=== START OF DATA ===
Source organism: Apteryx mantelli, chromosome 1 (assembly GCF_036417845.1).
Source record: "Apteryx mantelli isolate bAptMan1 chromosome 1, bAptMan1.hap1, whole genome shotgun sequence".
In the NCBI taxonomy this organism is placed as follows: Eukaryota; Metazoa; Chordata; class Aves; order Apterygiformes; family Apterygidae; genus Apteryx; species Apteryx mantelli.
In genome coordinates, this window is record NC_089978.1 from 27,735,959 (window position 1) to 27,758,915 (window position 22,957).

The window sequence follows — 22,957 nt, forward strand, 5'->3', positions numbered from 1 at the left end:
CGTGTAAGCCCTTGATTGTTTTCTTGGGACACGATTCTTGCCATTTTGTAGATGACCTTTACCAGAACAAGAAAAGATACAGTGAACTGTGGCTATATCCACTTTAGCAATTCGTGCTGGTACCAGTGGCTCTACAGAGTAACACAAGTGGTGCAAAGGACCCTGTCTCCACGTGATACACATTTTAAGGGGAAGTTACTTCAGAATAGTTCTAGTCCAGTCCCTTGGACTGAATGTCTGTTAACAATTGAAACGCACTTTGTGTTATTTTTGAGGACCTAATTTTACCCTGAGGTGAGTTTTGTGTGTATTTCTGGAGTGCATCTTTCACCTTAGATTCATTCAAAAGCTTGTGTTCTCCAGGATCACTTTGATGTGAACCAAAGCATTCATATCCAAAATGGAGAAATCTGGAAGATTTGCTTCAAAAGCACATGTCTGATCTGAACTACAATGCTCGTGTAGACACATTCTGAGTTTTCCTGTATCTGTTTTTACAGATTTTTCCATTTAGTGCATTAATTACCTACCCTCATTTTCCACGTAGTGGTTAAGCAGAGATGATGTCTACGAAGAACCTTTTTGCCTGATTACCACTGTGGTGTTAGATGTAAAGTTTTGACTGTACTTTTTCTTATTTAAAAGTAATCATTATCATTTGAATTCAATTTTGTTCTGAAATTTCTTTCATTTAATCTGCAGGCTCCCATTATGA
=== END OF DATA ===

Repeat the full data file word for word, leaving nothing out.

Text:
Source organism: Apteryx mantelli, chromosome 1 (assembly GCF_036417845.1).
Source record: "Apteryx mantelli isolate bAptMan1 chromosome 1, bAptMan1.hap1, whole genome shotgun sequence".
In the NCBI taxonomy this organism is placed as follows: Eukaryota; Metazoa; Chordata; class Aves; order Apterygiformes; family Apterygidae; genus Apteryx; species Apteryx mantelli.
In genome coordinates, this window is record NC_089978.1 from 27,735,959 (window position 1) to 27,758,915 (window position 22,957).

The window sequence follows — 22,957 nt, forward strand, 5'->3', positions numbered from 1 at the left end:
CGTGTAAGCCCTTGATTGTTTTCTTGGGACACGATTCTTGCCATTTTGTAGATGACCTTTACCAGAACAAGAAAAGATACAGTGAACTGTGGCTATATCCACTTTAGCAATTCGTGCTGGTACCAGTGGCTCTACAGAGTAACACAAGTGGTGCAAAGGACCCTGTCTCCACGTGATACACATTTTAAGGGGAAGTTACTTCAGAATAGTTCTAGTCCAGTCCCTTGGACTGAATGTCTGTTAACAATTGAAACGCACTTTGTGTTATTTTTGAGGACCTAATTTTACCCTGAGGTGAGTTTTGTGTGTATTTCTGGAGTGCATCTTTCACCTTAGATTCATTCAAAAGCTTGTGTTCTCCAGGATCACTTTGATGTGAACCAAAGCATTCATATCCAAAATGGAGAAATCTGGAAGATTTGCTTCAAAAGCACATGTCTGATCTGAACTACAATGCTCGTGTAGACACATTCTGAGTTTTCCTGTATCTGTTTTTACAGATTTTTCCATTTAGTGCATTAATTACCTACCCTCATTTTCCACGTAGTGGTTAAGCAGAGATGATGTCTACGAAGAACCTTTTTGCCTGATTACCACTGTGGTGTTAGATGTAAAGTTTTGACTGTACTTTTTCTTATTTAAAAGTAATCATTATCATTTGAATTCAATTTTGTTCTGAAATTTCTTTCATTTAATCTGCAGGCTCCCATTATGA